My right hon. Friend and I have had no discussions with the Scottish Executive.
May I urge the Minister to rectify that? If people use heating oil to heat their homes, their fuel is likely to be more expensive so it costs more to pay the bills. Those people are more likely to be in fuel poverty and at the end of the queue to apply for measures to help insulate the home. Is not one of the lessons of this cold spell that help should be directed at the homes that need it most, which means that people who use heating oil should be at the front of the queue, and not at the back of it? [Interruption.]
Thank you, Mr. Speaker.
This Government have done more than any other in recent history to do more about fuel poverty. In 2007 alone, the winter fuel payment took 200,000 households throughout the UK out of fuel poverty, and we are determined to tackle the problem even further through the new Energy Bill and take a further 100,000 pensioner households in Scotland out of poverty. We are certainly not complacent, although we see no irregularity in the non-oil—gas and electric—fuel market, which might otherwise cause us to consider regulation at this point. However, we will certainly keep these issues under review.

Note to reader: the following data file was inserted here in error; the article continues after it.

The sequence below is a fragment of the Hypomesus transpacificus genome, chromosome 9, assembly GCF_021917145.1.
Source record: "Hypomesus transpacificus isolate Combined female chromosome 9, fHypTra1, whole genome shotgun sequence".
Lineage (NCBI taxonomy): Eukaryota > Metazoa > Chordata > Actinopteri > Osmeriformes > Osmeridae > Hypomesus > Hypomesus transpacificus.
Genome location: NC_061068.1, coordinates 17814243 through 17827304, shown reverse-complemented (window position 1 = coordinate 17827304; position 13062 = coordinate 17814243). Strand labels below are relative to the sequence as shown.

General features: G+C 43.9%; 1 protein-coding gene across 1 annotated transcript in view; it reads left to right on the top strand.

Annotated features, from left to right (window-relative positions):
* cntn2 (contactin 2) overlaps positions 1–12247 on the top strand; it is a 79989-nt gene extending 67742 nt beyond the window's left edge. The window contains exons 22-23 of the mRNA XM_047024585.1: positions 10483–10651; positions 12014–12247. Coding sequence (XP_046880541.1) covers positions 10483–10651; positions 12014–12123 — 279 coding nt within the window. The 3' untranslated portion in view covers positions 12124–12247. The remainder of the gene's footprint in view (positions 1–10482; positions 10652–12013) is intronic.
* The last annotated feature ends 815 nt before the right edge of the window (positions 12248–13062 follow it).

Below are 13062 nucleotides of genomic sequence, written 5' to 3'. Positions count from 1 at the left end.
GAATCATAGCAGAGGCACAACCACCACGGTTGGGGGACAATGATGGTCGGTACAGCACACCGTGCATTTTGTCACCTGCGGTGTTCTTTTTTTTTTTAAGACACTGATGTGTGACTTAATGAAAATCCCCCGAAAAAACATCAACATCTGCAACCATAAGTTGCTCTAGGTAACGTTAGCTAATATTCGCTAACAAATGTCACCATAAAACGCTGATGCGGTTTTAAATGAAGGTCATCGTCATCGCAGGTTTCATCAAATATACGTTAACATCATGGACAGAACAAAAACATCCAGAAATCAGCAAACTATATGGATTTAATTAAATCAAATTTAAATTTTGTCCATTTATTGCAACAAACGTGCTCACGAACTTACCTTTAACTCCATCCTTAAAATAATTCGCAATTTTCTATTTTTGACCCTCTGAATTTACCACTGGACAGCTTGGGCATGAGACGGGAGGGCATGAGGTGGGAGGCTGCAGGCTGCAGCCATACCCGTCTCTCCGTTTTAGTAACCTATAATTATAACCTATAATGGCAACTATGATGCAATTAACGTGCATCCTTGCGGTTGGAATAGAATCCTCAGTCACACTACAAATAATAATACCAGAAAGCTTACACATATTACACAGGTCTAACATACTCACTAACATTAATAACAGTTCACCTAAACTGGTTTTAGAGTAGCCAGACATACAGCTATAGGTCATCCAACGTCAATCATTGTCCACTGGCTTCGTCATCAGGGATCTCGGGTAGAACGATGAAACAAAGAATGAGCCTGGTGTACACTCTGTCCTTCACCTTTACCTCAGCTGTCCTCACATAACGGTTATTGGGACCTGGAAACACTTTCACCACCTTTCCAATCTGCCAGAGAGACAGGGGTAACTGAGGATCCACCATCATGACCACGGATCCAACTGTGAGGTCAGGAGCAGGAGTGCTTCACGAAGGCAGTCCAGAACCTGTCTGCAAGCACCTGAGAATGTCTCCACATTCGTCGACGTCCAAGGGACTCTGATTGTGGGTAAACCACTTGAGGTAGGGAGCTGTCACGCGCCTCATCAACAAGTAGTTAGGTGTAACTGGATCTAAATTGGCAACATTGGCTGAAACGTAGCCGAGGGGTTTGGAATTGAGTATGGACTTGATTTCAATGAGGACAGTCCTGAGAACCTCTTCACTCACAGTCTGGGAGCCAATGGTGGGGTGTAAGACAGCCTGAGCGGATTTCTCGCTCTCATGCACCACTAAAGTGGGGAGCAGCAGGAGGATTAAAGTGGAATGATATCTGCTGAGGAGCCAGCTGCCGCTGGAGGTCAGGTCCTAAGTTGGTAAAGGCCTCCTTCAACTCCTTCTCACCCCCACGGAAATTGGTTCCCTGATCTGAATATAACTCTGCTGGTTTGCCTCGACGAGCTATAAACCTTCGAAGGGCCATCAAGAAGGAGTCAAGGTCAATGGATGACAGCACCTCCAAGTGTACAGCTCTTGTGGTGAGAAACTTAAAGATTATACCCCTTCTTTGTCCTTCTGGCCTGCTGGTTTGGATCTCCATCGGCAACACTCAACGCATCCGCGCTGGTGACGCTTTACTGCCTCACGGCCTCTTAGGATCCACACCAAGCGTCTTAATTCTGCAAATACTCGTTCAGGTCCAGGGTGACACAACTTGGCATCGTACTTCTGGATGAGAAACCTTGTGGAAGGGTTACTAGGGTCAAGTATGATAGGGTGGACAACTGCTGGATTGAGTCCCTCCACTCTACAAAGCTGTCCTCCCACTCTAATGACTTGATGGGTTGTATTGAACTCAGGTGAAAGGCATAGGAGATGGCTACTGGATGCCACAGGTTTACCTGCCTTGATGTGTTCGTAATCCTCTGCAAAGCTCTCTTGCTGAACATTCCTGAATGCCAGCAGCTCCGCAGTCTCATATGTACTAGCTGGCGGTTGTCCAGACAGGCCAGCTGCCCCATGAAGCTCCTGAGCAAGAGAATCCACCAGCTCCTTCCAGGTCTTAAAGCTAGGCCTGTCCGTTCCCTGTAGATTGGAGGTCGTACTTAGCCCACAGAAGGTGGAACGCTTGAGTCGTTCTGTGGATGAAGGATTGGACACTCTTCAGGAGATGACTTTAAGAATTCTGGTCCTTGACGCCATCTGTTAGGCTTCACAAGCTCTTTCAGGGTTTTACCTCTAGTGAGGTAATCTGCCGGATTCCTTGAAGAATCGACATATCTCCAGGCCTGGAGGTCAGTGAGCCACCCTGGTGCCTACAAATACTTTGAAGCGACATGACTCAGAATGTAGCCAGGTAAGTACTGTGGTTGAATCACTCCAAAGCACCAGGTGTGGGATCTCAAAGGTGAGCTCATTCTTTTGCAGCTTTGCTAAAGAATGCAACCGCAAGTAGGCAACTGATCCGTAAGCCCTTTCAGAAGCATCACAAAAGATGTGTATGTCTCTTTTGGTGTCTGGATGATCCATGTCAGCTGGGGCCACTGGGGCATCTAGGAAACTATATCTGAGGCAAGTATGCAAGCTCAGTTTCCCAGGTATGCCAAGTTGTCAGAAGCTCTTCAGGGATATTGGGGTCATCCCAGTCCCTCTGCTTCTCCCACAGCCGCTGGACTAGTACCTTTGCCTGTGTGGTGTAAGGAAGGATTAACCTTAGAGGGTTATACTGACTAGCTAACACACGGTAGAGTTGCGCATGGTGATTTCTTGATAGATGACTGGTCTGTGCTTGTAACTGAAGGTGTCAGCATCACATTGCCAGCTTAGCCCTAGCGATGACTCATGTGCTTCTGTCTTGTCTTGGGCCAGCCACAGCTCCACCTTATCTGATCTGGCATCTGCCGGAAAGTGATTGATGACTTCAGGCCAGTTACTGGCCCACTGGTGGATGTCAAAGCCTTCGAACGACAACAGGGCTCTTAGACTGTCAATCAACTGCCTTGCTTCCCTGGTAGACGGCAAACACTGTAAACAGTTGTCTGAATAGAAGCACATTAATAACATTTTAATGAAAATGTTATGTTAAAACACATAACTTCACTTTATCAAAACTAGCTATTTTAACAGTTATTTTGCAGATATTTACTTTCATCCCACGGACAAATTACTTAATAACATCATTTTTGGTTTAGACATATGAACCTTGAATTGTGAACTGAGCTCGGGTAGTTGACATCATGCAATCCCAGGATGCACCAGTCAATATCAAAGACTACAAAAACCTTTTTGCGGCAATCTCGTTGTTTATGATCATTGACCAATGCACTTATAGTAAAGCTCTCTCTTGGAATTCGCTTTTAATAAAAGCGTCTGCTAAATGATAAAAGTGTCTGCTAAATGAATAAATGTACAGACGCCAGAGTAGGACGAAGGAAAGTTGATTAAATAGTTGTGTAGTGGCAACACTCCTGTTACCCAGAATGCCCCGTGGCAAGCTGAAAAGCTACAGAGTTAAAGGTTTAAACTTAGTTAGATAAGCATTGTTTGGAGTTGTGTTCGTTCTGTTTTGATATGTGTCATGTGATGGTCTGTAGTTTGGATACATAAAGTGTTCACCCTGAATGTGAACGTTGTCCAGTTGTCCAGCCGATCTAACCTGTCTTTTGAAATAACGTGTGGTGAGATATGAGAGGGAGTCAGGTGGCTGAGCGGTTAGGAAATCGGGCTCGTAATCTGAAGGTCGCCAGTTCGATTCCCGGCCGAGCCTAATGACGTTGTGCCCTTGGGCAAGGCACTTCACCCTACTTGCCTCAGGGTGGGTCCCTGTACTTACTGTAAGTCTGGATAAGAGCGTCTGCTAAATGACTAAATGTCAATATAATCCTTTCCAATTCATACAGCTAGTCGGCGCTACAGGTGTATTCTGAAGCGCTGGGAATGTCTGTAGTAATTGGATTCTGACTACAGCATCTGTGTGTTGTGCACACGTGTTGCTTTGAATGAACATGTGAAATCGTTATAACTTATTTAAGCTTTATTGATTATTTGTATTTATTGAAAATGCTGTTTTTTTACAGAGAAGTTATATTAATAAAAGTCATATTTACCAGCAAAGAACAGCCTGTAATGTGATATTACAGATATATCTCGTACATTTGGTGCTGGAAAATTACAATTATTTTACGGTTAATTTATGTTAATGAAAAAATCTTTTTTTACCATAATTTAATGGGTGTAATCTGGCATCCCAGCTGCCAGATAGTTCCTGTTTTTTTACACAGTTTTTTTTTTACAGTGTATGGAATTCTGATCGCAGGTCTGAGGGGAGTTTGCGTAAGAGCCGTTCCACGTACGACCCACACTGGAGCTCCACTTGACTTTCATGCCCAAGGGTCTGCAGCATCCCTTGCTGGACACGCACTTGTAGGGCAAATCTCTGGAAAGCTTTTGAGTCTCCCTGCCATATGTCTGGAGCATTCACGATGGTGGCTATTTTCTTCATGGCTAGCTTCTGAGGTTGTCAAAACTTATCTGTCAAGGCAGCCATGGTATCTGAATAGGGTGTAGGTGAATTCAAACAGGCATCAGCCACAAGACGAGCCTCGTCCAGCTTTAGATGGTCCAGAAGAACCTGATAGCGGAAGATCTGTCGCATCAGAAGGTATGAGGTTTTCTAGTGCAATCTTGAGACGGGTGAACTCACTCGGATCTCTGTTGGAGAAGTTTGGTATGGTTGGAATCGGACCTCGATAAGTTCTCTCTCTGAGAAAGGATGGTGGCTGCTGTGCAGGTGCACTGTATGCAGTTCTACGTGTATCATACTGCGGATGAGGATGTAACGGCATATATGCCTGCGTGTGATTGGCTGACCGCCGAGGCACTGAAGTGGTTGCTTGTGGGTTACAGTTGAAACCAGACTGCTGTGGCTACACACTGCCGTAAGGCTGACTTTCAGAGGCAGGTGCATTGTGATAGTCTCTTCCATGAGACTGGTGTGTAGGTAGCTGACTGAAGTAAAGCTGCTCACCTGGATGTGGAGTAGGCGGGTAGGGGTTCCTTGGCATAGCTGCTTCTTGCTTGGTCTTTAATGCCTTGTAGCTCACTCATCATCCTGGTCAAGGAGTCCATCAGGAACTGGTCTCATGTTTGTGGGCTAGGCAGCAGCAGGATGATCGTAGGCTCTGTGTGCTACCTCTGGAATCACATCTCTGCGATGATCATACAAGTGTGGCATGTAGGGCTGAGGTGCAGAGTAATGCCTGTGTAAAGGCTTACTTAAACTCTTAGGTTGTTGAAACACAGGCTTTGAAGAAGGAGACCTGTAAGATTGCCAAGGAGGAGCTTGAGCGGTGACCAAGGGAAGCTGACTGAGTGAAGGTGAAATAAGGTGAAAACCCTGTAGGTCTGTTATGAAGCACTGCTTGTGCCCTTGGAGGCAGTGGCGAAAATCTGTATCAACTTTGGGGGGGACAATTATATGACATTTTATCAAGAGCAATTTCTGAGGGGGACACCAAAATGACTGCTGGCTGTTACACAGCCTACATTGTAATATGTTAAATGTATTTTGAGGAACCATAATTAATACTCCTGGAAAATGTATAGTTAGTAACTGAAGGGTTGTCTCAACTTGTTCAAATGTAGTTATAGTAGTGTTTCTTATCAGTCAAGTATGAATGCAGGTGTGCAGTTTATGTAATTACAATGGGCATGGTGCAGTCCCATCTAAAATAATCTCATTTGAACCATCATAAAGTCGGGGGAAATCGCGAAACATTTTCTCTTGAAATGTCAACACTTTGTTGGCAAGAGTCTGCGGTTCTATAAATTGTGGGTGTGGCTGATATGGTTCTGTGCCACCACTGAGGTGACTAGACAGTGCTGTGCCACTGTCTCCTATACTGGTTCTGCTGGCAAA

The Scottish house conditions survey shows that those who do not have access to mains gas are twice as likely to be in fuel poverty as those who do have such access. The Secretary of State mentioned earlier the importance of cold weather payments. Given the current situation, will the Minister press her ministerial colleagues to extend and increase those payments to other vulnerable groups?
The cold weather payments are triggered by the temperature and Scotland has, of course, benefited more than other parts of the UK because of its geographical location. It is this Government who increased the cold weather payment in September 2008 from £8.25 a week to £25 a week—an increase of over 300 per cent.—so I certainly do not think that there has been any complacency on the Government’s part.